2002 Denver Annual Meeting (October 27-30, 2002)

Paper No. 6
Presentation Time: 9:30 AM


ANDERS, Robert1, YANKO, William A.2, SCHROEDER, Roy A.1 and JACKSON, James L.3, (1)U.S. Geol Survey, 5735 Kearny Villa Rd. Ste. O, San Diego, CA 92123, (2)Private Consultant, Big Bear, CA, (3)County Sanitation Districts of Los Angeles County, 1965 Workman Mill Road, Whittier, CA 90601, randers@usgs.gov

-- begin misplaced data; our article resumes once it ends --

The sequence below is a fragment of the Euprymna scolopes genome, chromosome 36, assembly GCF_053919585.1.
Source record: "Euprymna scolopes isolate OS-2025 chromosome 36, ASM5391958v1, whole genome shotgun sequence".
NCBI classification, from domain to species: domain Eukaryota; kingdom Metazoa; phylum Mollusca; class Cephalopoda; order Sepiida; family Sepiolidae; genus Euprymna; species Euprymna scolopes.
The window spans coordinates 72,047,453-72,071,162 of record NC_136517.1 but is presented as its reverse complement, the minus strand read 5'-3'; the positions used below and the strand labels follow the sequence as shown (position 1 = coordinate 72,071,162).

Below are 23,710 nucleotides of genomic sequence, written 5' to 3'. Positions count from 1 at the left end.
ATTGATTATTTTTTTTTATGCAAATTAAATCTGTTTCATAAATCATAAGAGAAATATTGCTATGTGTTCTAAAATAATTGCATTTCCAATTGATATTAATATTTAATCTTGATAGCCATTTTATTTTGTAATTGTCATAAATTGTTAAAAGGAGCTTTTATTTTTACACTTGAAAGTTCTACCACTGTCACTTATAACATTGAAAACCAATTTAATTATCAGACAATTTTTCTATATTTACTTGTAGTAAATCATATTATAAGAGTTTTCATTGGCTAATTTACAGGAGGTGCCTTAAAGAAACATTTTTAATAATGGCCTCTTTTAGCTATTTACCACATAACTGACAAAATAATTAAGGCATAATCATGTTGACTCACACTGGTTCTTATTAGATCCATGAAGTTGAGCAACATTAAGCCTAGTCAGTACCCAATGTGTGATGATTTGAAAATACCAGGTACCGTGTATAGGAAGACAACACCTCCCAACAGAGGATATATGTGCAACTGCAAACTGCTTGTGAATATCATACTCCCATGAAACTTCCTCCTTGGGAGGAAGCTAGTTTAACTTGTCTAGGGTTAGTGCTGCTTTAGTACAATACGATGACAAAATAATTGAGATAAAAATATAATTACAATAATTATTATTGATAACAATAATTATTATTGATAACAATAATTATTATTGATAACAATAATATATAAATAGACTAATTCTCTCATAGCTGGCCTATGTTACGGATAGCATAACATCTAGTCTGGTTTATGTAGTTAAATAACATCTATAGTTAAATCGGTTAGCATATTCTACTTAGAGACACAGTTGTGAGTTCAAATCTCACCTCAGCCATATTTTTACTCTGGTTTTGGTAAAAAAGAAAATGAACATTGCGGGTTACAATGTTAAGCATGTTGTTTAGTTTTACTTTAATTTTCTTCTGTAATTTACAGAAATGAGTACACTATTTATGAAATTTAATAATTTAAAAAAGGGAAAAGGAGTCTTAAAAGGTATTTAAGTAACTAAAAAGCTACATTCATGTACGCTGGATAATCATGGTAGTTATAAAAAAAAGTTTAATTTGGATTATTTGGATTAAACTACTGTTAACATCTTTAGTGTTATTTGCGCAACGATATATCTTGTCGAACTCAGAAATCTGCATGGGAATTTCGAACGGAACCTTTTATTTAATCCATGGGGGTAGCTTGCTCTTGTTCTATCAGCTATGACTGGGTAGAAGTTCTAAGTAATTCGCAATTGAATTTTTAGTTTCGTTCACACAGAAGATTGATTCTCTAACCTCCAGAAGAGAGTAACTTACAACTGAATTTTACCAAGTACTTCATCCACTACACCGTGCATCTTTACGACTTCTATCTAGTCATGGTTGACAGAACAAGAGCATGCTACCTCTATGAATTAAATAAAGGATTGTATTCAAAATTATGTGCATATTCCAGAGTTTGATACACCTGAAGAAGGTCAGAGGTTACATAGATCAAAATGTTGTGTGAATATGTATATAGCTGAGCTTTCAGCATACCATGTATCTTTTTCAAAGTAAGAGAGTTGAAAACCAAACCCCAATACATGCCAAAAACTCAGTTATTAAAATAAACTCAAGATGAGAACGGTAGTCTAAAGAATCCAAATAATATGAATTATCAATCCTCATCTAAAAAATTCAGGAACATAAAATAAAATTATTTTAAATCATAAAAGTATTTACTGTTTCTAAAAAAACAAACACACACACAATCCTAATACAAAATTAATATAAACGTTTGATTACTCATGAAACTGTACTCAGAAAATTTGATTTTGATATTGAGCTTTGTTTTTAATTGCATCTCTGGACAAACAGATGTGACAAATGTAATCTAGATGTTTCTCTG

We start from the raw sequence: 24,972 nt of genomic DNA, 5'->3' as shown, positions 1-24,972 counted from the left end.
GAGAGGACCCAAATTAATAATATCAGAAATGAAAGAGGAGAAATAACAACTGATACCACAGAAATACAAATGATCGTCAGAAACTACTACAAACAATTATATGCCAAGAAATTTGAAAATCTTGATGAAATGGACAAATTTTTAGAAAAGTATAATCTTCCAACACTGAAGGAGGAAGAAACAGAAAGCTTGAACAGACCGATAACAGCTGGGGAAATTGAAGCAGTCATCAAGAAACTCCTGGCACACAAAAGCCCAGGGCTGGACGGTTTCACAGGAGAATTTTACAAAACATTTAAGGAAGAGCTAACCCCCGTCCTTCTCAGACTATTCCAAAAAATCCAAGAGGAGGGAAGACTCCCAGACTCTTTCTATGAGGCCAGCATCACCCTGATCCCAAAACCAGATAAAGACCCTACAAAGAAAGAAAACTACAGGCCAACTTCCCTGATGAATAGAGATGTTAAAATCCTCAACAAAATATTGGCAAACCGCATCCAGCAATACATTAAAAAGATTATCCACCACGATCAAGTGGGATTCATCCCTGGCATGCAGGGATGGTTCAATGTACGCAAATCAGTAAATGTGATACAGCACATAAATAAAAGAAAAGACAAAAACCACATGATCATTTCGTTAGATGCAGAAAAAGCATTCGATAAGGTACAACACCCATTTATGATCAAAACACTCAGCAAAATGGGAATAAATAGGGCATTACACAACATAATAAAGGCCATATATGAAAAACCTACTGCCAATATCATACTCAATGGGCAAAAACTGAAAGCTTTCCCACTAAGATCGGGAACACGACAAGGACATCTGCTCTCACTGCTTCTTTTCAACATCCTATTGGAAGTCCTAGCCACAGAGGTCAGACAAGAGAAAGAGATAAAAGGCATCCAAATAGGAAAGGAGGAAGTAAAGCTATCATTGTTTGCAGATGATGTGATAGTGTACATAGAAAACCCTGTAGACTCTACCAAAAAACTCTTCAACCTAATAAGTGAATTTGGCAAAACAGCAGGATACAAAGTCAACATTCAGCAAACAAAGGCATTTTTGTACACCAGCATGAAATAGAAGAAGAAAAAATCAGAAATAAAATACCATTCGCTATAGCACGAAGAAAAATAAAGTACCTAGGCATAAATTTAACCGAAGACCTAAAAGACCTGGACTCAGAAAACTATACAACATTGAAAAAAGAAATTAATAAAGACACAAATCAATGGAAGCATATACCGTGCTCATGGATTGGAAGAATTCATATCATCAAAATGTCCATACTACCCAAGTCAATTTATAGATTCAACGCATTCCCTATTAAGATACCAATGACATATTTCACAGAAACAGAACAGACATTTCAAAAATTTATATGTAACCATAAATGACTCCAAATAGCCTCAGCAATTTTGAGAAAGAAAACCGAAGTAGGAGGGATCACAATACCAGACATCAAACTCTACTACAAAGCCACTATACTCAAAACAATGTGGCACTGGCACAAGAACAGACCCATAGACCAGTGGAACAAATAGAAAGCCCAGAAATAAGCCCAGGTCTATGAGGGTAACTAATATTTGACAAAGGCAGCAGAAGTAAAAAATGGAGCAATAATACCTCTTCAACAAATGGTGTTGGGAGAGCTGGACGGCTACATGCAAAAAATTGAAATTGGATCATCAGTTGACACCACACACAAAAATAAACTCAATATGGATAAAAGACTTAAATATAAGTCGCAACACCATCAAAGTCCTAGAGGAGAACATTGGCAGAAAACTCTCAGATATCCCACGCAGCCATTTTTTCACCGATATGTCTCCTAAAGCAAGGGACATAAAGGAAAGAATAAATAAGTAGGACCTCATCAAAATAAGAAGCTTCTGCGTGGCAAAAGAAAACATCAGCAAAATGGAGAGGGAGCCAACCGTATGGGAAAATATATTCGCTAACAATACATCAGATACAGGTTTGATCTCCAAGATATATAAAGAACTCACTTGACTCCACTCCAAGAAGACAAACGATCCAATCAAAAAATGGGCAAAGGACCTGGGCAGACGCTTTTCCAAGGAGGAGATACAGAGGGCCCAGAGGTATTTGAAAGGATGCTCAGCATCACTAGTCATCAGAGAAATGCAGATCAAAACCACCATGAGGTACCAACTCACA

Three field-scale infiltration experiments were conducted at a small research basin constructed adjacent to the San Gabriel Coastal Spreading Grounds in the Montebello Forebay of Los Angeles County, California, using bacterial viruses (bacteriophage) MS2 and PRD1 as surrogates for human viruses and bromide as a conservative tracer. The goal of the first field-scale infiltration experiment, done over a 2-day period in August 1997, was to establish the feasibility of using recycled water seeded with high concentrations of bacteriophage and bromide as tracers. The second experiment was completed in the summer of 1998, when similar conditions existed at the research basin, to measure more precisely the attenuation rates for MS2 and PRD1. The third infiltration experiment was conducted during the summer of 2000 to confirm the attenuation rates obtained from the second experiment. Extensive data were obtained for samples collected from the research basin itself and from depths of 0.3, 0.6, 1.0, 1.5, 3.0, and 7.6 m below the bottom of the research basin. Regression analysis of the ratios of bacteriophage to bromide yielded an attenuation rate for MS2 of approximately 1.1 and 2.5 log10 units over 3 m for the second and third field-scale experiment, respectively, and an attenuation rate for PRD1 of approximately 1.7 and 5.9 log10 units over 3 m for the second and third field-scale tracer experiments, respectively. Currently, bench-scale virus tracer experiments are being conducted to explain the different attenuation rates between the two field-scale infiltration experiments, especially for PRD1.